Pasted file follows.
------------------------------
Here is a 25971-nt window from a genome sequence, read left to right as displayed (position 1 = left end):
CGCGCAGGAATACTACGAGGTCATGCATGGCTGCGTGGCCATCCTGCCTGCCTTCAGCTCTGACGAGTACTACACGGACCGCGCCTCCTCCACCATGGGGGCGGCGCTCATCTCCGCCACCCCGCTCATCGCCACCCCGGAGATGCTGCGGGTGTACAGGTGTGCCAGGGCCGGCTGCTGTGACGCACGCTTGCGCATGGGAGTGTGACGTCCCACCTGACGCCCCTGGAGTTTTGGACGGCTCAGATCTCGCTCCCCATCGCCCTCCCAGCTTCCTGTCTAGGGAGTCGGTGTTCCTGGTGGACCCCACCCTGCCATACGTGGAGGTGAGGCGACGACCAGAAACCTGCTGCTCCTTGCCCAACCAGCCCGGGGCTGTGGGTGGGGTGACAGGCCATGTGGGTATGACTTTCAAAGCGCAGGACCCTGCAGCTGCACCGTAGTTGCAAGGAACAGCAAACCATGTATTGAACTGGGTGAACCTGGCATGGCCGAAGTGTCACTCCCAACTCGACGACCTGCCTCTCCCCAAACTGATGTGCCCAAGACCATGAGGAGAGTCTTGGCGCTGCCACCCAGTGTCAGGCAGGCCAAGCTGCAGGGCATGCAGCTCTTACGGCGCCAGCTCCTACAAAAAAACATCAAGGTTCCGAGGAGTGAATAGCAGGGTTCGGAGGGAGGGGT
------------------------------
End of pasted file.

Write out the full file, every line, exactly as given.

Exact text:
Here is a 25971-nt window from a genome sequence, read left to right as displayed (position 1 = left end):
CGCGCAGGAATACTACGAGGTCATGCATGGCTGCGTGGCCATCCTGCCTGCCTTCAGCTCTGACGAGTACTACACGGACCGCGCCTCCTCCACCATGGGGGCGGCGCTCATCTCCGCCACCCCGCTCATCGCCACCCCGGAGATGCTGCGGGTGTACAGGTGTGCCAGGGCCGGCTGCTGTGACGCACGCTTGCGCATGGGAGTGTGACGTCCCACCTGACGCCCCTGGAGTTTTGGACGGCTCAGATCTCGCTCCCCATCGCCCTCCCAGCTTCCTGTCTAGGGAGTCGGTGTTCCTGGTGGACCCCACCCTGCCATACGTGGAGGTGAGGCGACGACCAGAAACCTGCTGCTCCTTGCCCAACCAGCCCGGGGCTGTGGGTGGGGTGACAGGCCATGTGGGTATGACTTTCAAAGCGCAGGACCCTGCAGCTGCACCGTAGTTGCAAGGAACAGCAAACCATGTATTGAACTGGGTGAACCTGGCATGGCCGAAGTGTCACTCCCAACTCGACGACCTGCCTCTCCCCAAACTGATGTGCCCAAGACCATGAGGAGAGTCTTGGCGCTGCCACCCAGTGTCAGGCAGGCCAAGCTGCAGGGCATGCAGCTCTTACGGCGCCAGCTCCTACAAAAAAACATCAAGGTTCCGAGGAGTGAATAGCAGGGTTCGGAGGGAGGGGT